Watching Afghanistan’s unfolding trauma, I’ve thought a lot about Mumtaz Ahmed, a young teacher I met a few years ago. Her family fled Kabul during Taliban rule in the late 1990s.
Raised as a refugee in Pakistan, Ahmed had defied the odds and made it to university. Now, she was back in Afghanistan teaching maths in a rural girls’ school. “I came back because I believe in education and I love my country,” she told me. “These girls have a right to learn – without education, Afghanistan has no future.”
Ahmed’s story was a reminder of Afghanistan’s achievements in the face of adversity. Western efforts at nation-building may have been a case study in hubris. But in this remote mountain village, two decades after the Taliban had closed schools, viciously suppressed girls’ education and banned female teachers, was a class of girls.
Today, Afghanistan’s achievements are under threat, and not just from the Taliban. Western governments are cutting the aid lifelines that sustain the country’s economy and finance health, education and other services. The International Monetary Fund (IMF) and World Bank suspended operations. Bilateral donors have collectively pulled the plug on anything other than humanitarian support.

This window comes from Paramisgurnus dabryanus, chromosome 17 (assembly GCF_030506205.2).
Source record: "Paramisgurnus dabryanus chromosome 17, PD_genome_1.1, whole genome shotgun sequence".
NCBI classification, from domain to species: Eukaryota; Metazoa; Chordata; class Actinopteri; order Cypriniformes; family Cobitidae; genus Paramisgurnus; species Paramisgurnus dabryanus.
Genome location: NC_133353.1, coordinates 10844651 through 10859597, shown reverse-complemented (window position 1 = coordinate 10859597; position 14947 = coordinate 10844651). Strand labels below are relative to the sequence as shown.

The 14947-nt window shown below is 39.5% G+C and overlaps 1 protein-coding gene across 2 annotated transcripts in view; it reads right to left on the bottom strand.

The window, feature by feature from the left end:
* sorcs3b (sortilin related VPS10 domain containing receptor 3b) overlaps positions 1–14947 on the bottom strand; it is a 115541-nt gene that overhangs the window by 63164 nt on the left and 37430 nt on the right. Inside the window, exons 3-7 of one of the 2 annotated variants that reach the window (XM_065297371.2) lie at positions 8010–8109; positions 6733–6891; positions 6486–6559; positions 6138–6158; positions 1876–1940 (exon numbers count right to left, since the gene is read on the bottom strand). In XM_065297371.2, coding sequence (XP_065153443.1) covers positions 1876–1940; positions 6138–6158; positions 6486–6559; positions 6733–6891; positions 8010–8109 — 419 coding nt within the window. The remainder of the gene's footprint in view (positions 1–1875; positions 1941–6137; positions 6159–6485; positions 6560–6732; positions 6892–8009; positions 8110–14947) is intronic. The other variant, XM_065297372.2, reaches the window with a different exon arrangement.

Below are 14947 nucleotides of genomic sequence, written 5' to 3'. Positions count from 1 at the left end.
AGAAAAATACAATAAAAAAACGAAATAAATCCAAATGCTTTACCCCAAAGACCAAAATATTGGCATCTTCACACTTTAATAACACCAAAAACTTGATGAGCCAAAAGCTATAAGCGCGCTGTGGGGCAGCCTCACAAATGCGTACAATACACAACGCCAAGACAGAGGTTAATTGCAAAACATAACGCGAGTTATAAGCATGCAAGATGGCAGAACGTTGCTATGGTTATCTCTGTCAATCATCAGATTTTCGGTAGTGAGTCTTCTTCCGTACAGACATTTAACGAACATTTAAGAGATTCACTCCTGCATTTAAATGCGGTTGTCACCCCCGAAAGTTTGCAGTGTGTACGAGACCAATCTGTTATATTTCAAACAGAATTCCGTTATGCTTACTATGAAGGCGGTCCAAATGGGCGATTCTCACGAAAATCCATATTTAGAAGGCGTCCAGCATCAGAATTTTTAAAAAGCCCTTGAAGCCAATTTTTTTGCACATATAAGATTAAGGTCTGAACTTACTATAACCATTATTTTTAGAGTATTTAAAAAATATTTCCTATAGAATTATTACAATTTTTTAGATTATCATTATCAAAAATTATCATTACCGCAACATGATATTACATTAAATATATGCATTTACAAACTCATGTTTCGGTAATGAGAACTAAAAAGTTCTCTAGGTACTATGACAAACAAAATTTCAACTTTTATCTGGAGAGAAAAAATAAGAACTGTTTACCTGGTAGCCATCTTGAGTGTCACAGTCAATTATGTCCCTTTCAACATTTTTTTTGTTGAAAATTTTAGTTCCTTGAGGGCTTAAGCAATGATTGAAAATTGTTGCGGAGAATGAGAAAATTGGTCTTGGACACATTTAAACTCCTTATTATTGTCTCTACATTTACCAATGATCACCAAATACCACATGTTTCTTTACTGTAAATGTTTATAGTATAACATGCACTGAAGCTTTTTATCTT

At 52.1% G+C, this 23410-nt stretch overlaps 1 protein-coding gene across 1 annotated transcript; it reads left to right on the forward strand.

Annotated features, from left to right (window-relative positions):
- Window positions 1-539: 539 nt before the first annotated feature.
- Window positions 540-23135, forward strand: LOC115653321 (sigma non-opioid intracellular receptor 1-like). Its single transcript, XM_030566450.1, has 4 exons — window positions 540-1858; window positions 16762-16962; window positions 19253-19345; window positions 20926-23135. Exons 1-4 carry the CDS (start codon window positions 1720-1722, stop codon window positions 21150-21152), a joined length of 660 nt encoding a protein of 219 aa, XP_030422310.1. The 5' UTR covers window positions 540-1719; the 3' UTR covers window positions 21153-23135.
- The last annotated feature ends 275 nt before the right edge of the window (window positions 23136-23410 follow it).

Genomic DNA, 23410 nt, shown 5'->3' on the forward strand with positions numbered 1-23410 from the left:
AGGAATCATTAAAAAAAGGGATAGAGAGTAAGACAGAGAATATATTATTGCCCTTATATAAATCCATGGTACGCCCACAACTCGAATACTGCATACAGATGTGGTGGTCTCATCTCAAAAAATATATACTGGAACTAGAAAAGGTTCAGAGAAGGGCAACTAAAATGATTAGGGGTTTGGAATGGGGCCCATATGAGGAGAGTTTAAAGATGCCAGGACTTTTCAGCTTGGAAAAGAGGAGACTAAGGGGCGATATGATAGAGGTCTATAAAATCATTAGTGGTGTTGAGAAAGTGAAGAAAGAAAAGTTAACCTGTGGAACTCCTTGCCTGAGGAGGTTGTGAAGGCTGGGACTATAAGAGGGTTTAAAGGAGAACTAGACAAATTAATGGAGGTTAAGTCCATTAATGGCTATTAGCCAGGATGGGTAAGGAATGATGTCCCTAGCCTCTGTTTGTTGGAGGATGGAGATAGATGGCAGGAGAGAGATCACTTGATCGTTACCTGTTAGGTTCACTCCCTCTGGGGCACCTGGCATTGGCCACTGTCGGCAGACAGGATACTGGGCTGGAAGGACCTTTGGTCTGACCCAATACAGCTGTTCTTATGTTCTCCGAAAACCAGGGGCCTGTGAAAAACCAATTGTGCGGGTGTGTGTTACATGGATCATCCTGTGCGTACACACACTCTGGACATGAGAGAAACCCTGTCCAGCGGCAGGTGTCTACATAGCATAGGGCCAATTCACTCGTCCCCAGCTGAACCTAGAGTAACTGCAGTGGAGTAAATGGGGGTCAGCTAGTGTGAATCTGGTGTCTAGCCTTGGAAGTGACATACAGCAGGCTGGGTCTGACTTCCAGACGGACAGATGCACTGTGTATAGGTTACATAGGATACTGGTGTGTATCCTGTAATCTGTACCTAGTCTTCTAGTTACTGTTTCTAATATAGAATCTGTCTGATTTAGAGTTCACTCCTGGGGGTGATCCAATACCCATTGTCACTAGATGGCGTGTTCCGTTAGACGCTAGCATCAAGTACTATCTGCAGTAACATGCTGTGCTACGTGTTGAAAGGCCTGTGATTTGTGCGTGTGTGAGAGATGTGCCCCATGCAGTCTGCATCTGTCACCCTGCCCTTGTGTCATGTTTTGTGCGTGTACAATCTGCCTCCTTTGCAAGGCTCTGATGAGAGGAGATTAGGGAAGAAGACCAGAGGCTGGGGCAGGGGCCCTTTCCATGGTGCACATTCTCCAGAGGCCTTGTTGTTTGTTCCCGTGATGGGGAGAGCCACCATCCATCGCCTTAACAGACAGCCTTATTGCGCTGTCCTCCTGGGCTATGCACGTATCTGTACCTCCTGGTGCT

The policy is counterproductive. It threatens to reverse the human development gains made possible through 20 years of aid investment, allied to the quiet heroism of teachers such as Ahmed, health workers and Afghan civil society organisations. Sadly, the UK is complicit.
Fears that the Taliban will roll back the gains of the last two decades are justified. The caretaker cabinet announced last week is a lineup of the Taliban old guard. It is all male, overwhelmingly southern Pashtun and led by hardline clerics. The education minister’s primary qualification for office appears to be a deep aversion to education.
Donors face tough choices. How do you engage with a government which, apart from a cast featuring on UN sanctions lists, is manifestly ill-equipped to run a country facing economic crisis, a humanitarian emergency and daunting human development challenges? Not by imposing an aid cold-turkey regime.